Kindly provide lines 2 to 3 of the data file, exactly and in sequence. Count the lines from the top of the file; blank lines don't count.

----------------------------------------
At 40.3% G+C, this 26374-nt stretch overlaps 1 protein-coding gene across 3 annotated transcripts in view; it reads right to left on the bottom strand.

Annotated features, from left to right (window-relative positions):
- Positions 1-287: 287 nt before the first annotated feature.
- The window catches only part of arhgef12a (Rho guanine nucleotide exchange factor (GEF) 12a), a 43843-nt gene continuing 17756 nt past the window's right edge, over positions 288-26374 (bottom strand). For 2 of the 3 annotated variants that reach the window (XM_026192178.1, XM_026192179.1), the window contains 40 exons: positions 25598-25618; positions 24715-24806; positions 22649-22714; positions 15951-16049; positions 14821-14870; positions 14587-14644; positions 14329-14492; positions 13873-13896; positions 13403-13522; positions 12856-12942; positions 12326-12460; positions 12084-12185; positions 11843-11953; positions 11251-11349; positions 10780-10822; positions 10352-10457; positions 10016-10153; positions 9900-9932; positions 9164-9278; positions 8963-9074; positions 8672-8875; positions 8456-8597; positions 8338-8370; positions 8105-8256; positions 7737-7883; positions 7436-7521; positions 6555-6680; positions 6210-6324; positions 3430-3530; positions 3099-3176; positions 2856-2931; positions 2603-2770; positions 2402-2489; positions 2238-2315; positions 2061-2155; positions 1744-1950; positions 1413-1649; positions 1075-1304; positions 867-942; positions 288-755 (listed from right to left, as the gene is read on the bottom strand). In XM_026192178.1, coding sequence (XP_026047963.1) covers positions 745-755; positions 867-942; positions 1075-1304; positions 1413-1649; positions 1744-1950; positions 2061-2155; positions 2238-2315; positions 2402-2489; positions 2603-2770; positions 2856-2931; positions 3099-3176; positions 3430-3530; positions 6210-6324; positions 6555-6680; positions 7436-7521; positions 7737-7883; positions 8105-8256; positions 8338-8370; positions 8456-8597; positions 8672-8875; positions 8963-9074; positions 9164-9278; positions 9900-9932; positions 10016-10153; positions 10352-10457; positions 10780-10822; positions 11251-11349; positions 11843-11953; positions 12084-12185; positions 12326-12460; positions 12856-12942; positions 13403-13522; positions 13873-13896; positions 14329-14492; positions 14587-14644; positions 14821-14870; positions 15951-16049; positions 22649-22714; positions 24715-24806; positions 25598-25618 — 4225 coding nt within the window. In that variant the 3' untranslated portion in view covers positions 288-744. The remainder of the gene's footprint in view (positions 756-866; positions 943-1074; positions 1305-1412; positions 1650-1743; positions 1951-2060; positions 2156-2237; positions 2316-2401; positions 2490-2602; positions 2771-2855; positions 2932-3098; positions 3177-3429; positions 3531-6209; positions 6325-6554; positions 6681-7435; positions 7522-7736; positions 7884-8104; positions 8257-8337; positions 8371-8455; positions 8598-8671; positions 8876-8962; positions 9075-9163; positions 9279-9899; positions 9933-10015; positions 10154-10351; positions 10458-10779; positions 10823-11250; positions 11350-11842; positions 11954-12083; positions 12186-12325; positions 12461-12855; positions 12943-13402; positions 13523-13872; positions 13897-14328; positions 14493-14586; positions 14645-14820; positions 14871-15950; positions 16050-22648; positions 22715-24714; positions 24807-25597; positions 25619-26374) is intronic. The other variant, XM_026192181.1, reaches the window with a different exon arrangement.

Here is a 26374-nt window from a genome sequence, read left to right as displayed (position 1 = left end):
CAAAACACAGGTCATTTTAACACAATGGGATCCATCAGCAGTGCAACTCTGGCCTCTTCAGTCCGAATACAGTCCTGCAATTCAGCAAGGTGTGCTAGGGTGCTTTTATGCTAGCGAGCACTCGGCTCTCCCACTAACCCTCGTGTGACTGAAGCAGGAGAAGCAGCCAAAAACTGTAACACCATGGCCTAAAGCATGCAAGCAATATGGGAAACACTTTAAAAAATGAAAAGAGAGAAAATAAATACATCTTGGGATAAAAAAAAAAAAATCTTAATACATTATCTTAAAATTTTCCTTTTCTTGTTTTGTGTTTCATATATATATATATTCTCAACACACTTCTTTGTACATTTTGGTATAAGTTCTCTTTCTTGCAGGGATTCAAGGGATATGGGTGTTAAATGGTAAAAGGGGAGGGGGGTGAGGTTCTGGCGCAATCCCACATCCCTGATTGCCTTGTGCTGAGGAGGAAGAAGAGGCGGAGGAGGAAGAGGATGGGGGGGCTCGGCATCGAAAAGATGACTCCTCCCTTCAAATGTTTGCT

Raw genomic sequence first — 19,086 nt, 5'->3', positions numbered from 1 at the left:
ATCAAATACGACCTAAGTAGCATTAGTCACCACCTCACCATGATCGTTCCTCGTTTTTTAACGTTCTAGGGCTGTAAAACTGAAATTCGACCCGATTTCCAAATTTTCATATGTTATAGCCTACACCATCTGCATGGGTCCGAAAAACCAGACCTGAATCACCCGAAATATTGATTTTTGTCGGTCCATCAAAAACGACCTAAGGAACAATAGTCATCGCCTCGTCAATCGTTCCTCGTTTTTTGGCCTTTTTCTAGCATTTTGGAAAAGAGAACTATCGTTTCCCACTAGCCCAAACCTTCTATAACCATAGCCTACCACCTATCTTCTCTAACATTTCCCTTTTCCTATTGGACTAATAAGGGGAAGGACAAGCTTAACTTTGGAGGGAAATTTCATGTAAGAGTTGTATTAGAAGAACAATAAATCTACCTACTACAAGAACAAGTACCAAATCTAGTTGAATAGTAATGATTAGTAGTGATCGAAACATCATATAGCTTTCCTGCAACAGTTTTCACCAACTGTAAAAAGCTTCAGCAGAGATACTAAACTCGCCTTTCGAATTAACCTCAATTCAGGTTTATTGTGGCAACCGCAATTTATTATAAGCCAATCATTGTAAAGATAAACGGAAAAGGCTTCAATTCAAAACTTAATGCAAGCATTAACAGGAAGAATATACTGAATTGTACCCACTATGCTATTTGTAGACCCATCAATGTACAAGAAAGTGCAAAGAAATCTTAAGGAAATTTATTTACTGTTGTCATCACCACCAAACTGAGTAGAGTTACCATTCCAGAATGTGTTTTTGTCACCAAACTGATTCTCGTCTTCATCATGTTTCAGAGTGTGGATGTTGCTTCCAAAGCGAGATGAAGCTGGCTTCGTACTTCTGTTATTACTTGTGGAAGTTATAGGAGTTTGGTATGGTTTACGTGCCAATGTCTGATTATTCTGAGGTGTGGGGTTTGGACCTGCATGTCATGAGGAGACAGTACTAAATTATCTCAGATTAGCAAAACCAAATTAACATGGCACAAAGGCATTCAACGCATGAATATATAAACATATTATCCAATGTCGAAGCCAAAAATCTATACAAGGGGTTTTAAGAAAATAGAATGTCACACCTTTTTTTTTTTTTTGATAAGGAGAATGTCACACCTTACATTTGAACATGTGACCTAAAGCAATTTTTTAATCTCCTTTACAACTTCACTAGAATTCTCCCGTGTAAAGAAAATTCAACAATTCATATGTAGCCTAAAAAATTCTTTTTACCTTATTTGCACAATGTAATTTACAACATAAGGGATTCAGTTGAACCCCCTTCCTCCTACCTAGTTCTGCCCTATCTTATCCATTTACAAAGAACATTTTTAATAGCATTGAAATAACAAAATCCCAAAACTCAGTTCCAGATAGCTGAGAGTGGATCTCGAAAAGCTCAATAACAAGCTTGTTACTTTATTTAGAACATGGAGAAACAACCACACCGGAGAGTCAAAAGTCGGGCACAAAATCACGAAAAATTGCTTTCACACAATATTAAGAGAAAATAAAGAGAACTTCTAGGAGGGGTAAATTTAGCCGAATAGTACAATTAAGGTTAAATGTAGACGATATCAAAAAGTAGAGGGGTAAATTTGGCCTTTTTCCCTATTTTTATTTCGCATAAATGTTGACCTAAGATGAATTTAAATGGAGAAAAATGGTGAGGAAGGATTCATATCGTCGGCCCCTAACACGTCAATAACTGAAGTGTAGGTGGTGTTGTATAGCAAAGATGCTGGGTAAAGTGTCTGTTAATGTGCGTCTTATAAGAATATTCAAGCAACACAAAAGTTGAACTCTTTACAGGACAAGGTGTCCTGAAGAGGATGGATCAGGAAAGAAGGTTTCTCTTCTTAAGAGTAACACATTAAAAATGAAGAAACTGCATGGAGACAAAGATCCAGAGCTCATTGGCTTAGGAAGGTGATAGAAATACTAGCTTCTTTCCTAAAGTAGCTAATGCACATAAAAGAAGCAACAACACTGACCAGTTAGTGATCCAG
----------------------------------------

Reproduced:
Annotated features, from left to right (window-relative positions):
- Positions 1-287: 287 nt before the first annotated feature.